The City of Brotherly Love has learned that increasing the number of cyclists reduces the number of vehicle-cyclist accidents and deaths.
John Randolph, a retired architect and builder who has been biking on the streets of Philadelphia since his days at the University of Pennsylvania in the 1960s, said bike riding here has gotten appreciably safer.
The increase in cyclists "has changed the consciousness of motorists," he said. "Bicyclists are paid much more attention to now. They're not just an unusual occurrence any more."
"Obviously, the bike lanes make it safer . . . biking east and west through Center City is much more pleasant and safe than it used to be."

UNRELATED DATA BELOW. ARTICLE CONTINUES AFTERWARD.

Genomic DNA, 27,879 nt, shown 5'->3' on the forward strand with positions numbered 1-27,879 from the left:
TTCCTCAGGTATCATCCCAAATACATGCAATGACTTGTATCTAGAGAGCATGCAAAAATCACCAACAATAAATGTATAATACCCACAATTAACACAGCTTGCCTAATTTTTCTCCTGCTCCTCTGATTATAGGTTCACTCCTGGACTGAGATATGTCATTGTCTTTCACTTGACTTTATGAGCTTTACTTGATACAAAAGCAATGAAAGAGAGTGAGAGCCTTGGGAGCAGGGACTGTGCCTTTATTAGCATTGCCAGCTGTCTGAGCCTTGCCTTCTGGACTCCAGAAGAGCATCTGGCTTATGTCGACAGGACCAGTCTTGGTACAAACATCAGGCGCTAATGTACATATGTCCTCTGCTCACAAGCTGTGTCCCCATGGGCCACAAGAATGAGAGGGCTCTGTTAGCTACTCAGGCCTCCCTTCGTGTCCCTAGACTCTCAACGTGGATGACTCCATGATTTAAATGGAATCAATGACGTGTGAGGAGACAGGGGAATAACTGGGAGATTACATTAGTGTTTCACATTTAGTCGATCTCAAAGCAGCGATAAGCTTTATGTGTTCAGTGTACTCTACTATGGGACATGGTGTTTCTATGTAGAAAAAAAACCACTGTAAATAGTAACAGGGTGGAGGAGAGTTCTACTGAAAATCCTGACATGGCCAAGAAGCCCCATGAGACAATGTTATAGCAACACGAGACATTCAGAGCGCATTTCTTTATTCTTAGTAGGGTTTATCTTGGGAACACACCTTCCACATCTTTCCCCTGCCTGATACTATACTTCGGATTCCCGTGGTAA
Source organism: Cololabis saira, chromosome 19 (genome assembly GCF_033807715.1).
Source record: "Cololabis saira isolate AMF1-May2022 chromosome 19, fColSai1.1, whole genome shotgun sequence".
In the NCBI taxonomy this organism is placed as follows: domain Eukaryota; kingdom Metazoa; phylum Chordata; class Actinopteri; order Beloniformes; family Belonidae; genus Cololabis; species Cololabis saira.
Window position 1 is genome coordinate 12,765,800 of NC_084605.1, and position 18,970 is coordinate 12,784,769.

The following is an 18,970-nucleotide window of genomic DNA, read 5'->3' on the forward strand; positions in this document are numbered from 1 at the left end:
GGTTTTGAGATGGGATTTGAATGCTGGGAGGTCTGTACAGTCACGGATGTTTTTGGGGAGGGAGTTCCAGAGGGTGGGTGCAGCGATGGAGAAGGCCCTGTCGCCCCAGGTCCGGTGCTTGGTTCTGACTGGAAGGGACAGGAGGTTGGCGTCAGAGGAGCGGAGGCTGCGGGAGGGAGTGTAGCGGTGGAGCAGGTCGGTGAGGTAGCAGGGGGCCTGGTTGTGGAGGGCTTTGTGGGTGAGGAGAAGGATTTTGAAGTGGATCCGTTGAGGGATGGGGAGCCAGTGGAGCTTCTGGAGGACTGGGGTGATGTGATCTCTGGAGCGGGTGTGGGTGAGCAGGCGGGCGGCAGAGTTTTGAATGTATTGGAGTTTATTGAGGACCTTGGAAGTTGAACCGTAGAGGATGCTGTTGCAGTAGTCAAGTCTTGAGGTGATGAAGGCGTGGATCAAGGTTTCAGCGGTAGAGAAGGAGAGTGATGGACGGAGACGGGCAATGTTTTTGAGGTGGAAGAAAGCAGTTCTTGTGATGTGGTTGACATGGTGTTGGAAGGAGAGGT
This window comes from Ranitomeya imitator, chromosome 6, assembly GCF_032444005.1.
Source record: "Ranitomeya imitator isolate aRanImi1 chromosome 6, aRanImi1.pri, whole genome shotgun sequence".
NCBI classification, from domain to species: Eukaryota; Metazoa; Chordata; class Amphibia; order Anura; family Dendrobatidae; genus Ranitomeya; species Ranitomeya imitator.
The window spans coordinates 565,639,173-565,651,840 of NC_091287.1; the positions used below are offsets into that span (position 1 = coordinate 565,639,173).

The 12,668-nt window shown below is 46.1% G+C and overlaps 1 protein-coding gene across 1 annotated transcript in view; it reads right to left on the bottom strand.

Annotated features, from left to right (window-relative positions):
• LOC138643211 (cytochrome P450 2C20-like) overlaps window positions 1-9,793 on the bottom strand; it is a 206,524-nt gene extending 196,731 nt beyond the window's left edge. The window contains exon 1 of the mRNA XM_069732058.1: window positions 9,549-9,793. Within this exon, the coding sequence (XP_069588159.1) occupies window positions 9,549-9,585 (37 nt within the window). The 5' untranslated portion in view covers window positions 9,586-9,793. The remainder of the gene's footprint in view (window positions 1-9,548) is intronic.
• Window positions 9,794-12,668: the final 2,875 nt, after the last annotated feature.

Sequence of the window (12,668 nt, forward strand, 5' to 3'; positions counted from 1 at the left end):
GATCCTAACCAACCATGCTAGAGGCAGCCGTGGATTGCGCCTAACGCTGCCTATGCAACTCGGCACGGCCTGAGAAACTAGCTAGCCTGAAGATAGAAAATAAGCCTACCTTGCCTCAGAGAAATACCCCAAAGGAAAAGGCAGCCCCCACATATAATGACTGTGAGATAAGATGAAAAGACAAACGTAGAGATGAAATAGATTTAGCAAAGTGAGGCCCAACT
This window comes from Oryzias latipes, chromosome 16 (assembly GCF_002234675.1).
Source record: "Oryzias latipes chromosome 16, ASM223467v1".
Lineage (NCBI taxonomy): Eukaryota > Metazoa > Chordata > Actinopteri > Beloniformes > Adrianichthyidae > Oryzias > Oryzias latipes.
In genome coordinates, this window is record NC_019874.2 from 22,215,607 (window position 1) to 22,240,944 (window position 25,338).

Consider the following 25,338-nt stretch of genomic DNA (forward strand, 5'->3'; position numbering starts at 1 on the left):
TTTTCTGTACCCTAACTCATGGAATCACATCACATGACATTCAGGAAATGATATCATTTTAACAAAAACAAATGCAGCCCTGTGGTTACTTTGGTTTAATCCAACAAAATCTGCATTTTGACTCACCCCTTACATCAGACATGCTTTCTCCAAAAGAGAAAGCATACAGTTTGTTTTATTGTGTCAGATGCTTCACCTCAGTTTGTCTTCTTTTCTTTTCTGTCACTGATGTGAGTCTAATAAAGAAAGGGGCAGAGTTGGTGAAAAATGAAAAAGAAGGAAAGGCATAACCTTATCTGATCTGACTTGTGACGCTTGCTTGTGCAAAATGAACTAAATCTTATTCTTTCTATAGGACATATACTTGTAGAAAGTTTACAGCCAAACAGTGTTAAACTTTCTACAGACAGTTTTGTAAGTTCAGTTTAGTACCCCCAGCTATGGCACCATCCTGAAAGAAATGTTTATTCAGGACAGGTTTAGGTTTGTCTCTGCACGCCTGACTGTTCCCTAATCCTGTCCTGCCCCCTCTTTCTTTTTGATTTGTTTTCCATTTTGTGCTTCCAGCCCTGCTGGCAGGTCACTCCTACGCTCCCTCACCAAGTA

[Alex] Doty, of the bicycle coalition, predicted that the increase in bikers and in biking safety may attract a new breed of riders to Philadelphia streets.
"We can attract more women, more of the 8-year-olds and 80-year-olds, and that's the tipping point that makes biking fully accepted.
"And that's when Philadelphia can turn into something like the Amsterdam of the U.S."
Philadelphia has 220 miles of bike lanes and plans to increase that to 300 miles. New York City has more than 280 miles of bike lanes. Portland, Oregon has over 300 miles of bike lanes.